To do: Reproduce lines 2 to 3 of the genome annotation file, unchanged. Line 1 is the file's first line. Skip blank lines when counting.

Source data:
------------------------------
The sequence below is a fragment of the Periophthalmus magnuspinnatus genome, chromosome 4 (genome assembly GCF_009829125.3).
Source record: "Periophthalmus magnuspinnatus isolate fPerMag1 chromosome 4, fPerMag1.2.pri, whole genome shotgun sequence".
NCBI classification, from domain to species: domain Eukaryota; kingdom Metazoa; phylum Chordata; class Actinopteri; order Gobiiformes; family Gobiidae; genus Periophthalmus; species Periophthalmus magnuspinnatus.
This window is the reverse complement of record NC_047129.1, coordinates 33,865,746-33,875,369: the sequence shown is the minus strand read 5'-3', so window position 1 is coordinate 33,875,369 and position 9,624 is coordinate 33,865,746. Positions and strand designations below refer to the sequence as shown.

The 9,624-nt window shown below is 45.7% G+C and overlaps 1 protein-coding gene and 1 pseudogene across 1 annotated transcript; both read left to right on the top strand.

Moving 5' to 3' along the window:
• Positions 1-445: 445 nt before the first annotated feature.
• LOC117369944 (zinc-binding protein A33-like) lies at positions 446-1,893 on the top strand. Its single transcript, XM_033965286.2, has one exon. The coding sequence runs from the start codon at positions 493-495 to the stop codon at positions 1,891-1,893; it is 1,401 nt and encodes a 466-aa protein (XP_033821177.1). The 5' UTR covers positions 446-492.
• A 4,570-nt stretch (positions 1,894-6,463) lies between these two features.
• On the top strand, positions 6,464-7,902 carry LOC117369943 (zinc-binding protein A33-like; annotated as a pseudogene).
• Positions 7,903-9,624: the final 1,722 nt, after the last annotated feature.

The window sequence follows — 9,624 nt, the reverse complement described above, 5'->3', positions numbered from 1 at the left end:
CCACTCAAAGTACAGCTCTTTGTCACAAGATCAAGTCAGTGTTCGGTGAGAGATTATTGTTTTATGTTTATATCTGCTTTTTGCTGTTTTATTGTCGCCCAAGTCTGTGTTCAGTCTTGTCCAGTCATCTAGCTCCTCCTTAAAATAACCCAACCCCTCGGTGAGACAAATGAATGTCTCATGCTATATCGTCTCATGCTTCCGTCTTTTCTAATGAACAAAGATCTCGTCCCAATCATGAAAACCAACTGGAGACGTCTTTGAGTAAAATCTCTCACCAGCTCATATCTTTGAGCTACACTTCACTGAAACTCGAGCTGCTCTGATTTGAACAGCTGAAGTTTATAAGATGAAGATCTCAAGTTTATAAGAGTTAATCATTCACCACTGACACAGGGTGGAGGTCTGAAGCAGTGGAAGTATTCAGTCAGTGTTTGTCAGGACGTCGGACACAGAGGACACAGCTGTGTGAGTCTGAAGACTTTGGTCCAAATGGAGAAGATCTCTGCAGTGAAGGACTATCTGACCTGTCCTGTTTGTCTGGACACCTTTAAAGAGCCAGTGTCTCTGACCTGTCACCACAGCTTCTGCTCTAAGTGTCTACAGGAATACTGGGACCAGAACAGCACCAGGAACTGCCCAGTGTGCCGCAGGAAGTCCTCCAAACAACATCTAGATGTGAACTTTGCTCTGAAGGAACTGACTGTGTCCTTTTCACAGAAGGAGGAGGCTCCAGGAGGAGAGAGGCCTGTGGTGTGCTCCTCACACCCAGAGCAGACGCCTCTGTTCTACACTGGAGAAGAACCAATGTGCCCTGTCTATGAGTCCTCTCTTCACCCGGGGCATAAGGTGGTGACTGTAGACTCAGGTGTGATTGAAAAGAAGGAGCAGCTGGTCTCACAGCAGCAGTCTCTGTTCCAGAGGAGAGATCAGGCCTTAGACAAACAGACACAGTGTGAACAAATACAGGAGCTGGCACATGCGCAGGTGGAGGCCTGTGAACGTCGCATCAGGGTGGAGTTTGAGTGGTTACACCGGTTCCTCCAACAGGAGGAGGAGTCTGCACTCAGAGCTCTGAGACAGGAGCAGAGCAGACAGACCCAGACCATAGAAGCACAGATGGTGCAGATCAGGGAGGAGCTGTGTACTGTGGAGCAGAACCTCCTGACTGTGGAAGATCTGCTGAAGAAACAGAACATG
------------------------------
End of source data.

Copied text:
Source record: "Periophthalmus magnuspinnatus isolate fPerMag1 chromosome 4, fPerMag1.2.pri, whole genome shotgun sequence".
NCBI classification, from domain to species: domain Eukaryota; kingdom Metazoa; phylum Chordata; class Actinopteri; order Gobiiformes; family Gobiidae; genus Periophthalmus; species Periophthalmus magnuspinnatus.